By Rebecca Lashley. Listen to the podcast
The boom in orchard planting and fruit production in Worcestershire throughout the 1800s and into the early 1900s was fuelled by the industrial growth of Birmingham, Bristol, London, Manchester and South Wales and the rapid expansion of the country’s railway network, allowing fresh fruit to be transported on a daily basis to the produce markets of the cities. Although the number of England’s orchards has declined dramatically since the war – by up to 85% – Worcestershire still contains around 2000 hectares of orchard, about 6% of the national resource.
Vital reservoirs of biodiverse habitat
The mechanisation of agriculture brought a significant change to the way in which top fruit is produced commercially in the UK. Labour-intensive traditional orchards, with trees grown on tall, standard rootstocks, were replaced with densely-planted bush orchards better suited to management by machine rather than man, contributing to huge social and economic change within our rural landscape. Chemical application became the norm for controlling pests and diseases and traditional grazing and hay cutting of the orchard floor was replaced by mowing or spraying of herbicide.
Most of our remaining traditional orchards are now considerably neglected and derelict. However, far from serving no modern purpose these orchards are now recognised nationally as vital reservoirs of biodiverse habitat within an otherwise often intensively farmed landscape. Their history of organic management, abundance of dead or decaying timber and close association with other habitats such as species-rich grassland, hedgerows and ponds makes old traditional orchards hugely important sites for a number of wildlife species.
There are several thousand varieties of top fruit known from English orchards
Old orchards also contain a significant genetic resource. Contrary to what the supermarket shelves might lead you to believe, there are several thousand varieties of top fruit known from English orchards. Worcestershire itself lays claim to first introducing and commercially marketing 25 different varieties of apple and 4 varieties of plum (see www.worcestershireorchards.co.uk).
From the beginning of the 19th century extensive fruit nurseries developed, including around the outskirts of the city of Worcester, particularly St John’s. One famous St John’s nurseryman, Richard Smith, presided over orchards and glasshouses covering 157 acres. The Smith family business survived for almost 200 years, until the last parcel of land was sold for housing development in 1993. The breeding and introduction of new varieties to the market was a source of pride and competitiveness amongst the various nurseries.
Today, remnants of these once-extensive orchards can be discovered dotted about the city (and wider county) in parks and back gardens.
There is an increasing demand for locally distinctive and locally sourced produce
There is currently a slow but steady and gratifying revival of interest in the fortunes of Worcestershire’s old orchards, with more owners coming forward wanting to restore and replant sites and an increasing demand for locally distinctive and locally sourced produce. Traditionally managed orchards can serve a niche market for artisan ciders and perries, jams, juices and chutneys. They can also provide inspiration for community events and activities, bringing people together to celebrate and help care for this part of our heritage.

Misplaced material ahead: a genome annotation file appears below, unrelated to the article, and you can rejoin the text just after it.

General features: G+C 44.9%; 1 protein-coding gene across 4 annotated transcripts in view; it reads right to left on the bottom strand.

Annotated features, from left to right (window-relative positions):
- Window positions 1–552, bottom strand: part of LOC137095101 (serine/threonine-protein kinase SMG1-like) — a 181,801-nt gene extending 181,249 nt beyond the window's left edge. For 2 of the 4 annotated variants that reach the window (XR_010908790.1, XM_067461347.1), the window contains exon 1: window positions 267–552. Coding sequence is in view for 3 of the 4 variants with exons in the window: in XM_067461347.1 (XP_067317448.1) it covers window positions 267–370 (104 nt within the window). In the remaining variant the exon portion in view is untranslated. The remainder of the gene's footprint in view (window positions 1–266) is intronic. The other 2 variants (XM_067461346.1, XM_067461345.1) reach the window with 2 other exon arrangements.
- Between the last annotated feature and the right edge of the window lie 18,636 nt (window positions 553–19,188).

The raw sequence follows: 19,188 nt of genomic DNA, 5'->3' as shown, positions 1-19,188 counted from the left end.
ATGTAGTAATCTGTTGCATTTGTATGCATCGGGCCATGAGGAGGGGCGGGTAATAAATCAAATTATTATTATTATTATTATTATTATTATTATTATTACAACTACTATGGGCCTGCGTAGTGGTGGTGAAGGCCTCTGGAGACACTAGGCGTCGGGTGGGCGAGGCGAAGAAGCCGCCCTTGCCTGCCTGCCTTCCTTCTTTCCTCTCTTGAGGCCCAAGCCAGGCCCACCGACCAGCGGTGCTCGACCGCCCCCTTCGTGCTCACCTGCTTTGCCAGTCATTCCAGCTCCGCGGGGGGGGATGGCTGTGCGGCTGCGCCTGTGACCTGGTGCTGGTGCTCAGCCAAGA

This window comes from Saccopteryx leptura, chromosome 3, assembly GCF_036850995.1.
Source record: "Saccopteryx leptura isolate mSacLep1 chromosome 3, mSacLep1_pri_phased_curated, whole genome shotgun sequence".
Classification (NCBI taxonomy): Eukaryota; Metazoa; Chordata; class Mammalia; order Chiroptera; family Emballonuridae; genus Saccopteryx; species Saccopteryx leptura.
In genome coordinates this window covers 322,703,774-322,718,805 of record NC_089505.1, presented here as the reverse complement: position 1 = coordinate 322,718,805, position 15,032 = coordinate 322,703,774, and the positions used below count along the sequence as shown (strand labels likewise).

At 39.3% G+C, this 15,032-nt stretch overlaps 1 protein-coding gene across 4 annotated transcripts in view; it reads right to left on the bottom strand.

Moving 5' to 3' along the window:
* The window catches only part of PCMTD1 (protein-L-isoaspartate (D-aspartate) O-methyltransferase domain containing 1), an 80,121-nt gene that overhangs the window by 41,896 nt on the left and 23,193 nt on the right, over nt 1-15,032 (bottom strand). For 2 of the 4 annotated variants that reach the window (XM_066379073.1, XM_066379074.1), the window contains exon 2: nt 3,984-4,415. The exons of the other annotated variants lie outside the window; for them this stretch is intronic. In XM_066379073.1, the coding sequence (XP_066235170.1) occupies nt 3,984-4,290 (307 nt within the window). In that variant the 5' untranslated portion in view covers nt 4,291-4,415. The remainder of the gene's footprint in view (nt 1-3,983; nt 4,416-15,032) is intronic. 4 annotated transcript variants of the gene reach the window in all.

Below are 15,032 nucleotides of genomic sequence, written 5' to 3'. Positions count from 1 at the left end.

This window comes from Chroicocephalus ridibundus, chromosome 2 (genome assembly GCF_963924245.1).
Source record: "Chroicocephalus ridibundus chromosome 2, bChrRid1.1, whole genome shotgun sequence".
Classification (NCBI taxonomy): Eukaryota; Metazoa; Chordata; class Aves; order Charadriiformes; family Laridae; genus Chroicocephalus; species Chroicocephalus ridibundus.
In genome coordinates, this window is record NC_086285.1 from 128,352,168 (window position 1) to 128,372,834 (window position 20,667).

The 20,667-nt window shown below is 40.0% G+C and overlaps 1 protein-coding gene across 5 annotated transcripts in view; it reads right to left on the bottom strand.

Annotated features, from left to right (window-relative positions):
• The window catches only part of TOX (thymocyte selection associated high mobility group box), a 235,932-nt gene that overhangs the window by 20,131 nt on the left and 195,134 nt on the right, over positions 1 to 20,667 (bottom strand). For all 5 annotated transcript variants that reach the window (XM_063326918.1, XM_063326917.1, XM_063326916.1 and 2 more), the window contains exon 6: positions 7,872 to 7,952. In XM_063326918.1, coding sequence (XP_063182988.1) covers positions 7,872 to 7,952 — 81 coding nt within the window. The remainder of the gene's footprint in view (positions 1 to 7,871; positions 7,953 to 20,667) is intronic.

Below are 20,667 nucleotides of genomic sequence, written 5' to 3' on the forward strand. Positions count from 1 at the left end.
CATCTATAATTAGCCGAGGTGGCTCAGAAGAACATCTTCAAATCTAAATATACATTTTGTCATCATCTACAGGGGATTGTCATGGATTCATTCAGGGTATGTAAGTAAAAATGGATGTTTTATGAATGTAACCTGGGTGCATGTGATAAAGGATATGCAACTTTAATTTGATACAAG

Orchards are a habitat that easily crosses urban-rural boundaries, bringing a slice of the countryside and food production into towns and cities. There are plenty of opportunities in Worcester and beyond for getting involved in community-based orchard projects.
Much of the UK’s mistletoe is concentrated around the west and south midlands
In 2010 traditional orchards were added to the UK list of priority habitats for conservation. In Worcestershire, several plant and animal species associated with orchards are of particular importance because our county contains significant populations of them. For example, much of the UK’s mistletoe is concentrated around the west and south midlands. Mistletoe is not strictly an orchard species in its own right but its favoured host tree, the domestic apple, is. The known distribution of the rare Mistletoe Marble Moth, whose larvae feed on mistletoe producing distinctive leaf mines, is also centred on Worcestershire and surrounding counties.
The Worcestershire Biological Records Centre (http://wbrc.org.uk/) is currently running a project to encourage people to get involved in conserving orchard wildlife, either by locating and checking the condition of old traditional orchards or by taking part in training to identify rare species, like Mistletoe Marble Moth or the Noble Chafer Beetle, another nationally scarce insect with a population stronghold in Worcestershire.
Interested in volunteering?
Those interested in volunteering, and adding some habitat and species survey skills to their CV, can find out more by contacting WBRC on 01905 759759 or email@example.com.
Rebecca Lashley is the Environmental Projects Officer for Worcestershire County Council.
Lunchtime Talk – Wednesday 2nd October – everyone welcome
Rebecca will be giving a lunchtime talk at the university on Wednesday 2nd October entitled - the ecology and wildlife of traditional orchards in Worcestershire. Rebecca will tell us about the work the County Council is doing to promote these ancient and valuable habitats.
When: Wednesday 2nd October
Where: EE G131, St. John’s Campus
What Time: 1.15- 2.00
Everyone is welcome.